Learning Management Through Matching: a Field Experiment Using Mechanism Design

Girum Abebe (World Bank)
Marcel Fafchamps (Stanford University)
Michael Koelle (OECD)
Simon Quinn (University of Oxford)

Abstract : We place young professionals into established firms to shadow middle managers. Using random assignment into program participation, we find positive average effects on wage employment, but no average effect on the likelihood of self-employment. We match individuals to firms using a deferred-acceptance algorithm, and show how this allows us to identify heterogeneous treatment effects by firm and intern characteristics. We find striking heterogeneity in self-employment effects, and show that some assignment mechanisms can substantially outperform random matching in generating employment and income effects. These results demonstrate the potential for matching algorithms to improve the design of field experiments.

Accounting for Cross-country Income Differences: New Evidence from Multinational Firms

Vanessa Alviarez (University of British Columbia)
Javier Cravino (University of Michigan )
Natalia Ramondo (University of California San Diego )

Abstract : We develop a new accounting framework to decompose cross-country differences in output-per worker into differences in ‘country-embedded factors’ and differences in ‘aggregate firm know-how’. By country-embedded factors we refer to the components of productivity that are internationally immobile and affect all firms in a country, such as institutions, natural amenities, and workers’ quality. In contrast, firm know-how encompasses those components that generate differences across firms within a country, and that can be transferred internationally, such as blue-prints, management practices and intangible capital. Our approach relies on data on the cross-border operations of multinational enterprises (MNEs). It builds on the notion that MNEs can use their know-how around the world, but they must use the factors from the countries where they produce. We find a strong positive correlation between our measure of aggregate firm know-how and external measures of TFP and output per worker across countries. In our sample, differences in aggregate firm know-how account for about 30 percent of the observed cross-country differences in TFP, and for more than 20 percent of the differences in output per-worker.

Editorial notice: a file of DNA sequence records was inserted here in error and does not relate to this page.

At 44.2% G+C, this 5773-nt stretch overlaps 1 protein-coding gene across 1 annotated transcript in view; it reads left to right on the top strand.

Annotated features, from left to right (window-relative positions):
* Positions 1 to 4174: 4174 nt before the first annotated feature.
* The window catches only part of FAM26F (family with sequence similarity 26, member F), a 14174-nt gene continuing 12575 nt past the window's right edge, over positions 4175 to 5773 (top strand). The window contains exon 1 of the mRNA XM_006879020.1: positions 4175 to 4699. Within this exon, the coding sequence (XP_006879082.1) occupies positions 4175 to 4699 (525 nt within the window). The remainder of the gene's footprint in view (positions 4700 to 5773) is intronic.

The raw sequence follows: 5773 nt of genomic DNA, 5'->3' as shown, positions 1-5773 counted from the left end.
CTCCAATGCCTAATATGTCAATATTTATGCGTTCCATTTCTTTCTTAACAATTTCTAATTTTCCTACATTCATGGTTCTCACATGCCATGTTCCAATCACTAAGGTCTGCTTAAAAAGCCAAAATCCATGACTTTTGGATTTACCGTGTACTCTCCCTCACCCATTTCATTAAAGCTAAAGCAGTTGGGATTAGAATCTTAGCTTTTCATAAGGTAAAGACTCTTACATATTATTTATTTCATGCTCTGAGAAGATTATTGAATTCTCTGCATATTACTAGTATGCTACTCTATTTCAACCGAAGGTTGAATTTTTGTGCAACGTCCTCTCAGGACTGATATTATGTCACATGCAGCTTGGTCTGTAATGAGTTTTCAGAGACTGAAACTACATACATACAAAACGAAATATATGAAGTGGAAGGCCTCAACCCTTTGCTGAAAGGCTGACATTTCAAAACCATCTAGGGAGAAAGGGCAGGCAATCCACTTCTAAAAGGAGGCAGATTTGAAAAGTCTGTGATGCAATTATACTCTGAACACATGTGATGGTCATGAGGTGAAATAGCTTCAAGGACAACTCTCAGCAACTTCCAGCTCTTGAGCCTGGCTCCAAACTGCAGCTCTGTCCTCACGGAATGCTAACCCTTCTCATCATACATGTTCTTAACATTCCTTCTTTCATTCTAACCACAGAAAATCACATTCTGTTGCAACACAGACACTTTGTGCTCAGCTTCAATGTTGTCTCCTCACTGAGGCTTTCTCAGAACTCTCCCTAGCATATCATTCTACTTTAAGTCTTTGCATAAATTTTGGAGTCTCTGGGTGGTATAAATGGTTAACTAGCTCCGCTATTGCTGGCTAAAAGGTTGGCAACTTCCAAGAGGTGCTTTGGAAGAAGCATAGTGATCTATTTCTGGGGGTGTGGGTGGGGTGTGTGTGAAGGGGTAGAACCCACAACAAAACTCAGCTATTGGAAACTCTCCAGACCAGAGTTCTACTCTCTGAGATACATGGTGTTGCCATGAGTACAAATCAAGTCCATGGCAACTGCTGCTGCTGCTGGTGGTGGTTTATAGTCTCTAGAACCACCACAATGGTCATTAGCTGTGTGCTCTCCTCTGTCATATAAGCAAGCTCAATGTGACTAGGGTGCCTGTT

Mandatory Apprenticeship Training in Firms

Santiago Caicedo (Universidad de los Andes/ University of Chicago)
Miguel Espinosa (Universitat Pompeu Fabra)
Arthur Seibold (University of Mannheim)

Abstract : We quantify the effect of training apprentices on firms and aggregate welfare, exploiting a unique reform to apprenticeship regulation in Colombia. The reform mandates training in firms by setting minimum and maximum apprentice quotas that vary discontinuously in the number of full-time workers. We document strongly heterogeneous firm responses across sectors, revealing differences in the net cost of training. In sectors with high skill requirements, firms decrease their size and bunch just below the regulation thresholds to avoid training apprentices. In contrast, firms in low-skill sectors increase their size to qualify for more apprentices. Guided by these reduced-form findings, we develop a structural model featuring firms with heterogeneous training costs. We find small static effects on aggregate output despite the sizeable labor input responses. Yet, our results indicate potentially large benets to both firms and apprentices when training increases the future supply of productive workers. Finally, we show that counterfactual policies that consider heterogeneity across sectors can deliver similar benefits from training while inducing fewer distortions in the firm size distribution and in the allocation of resources across sectors.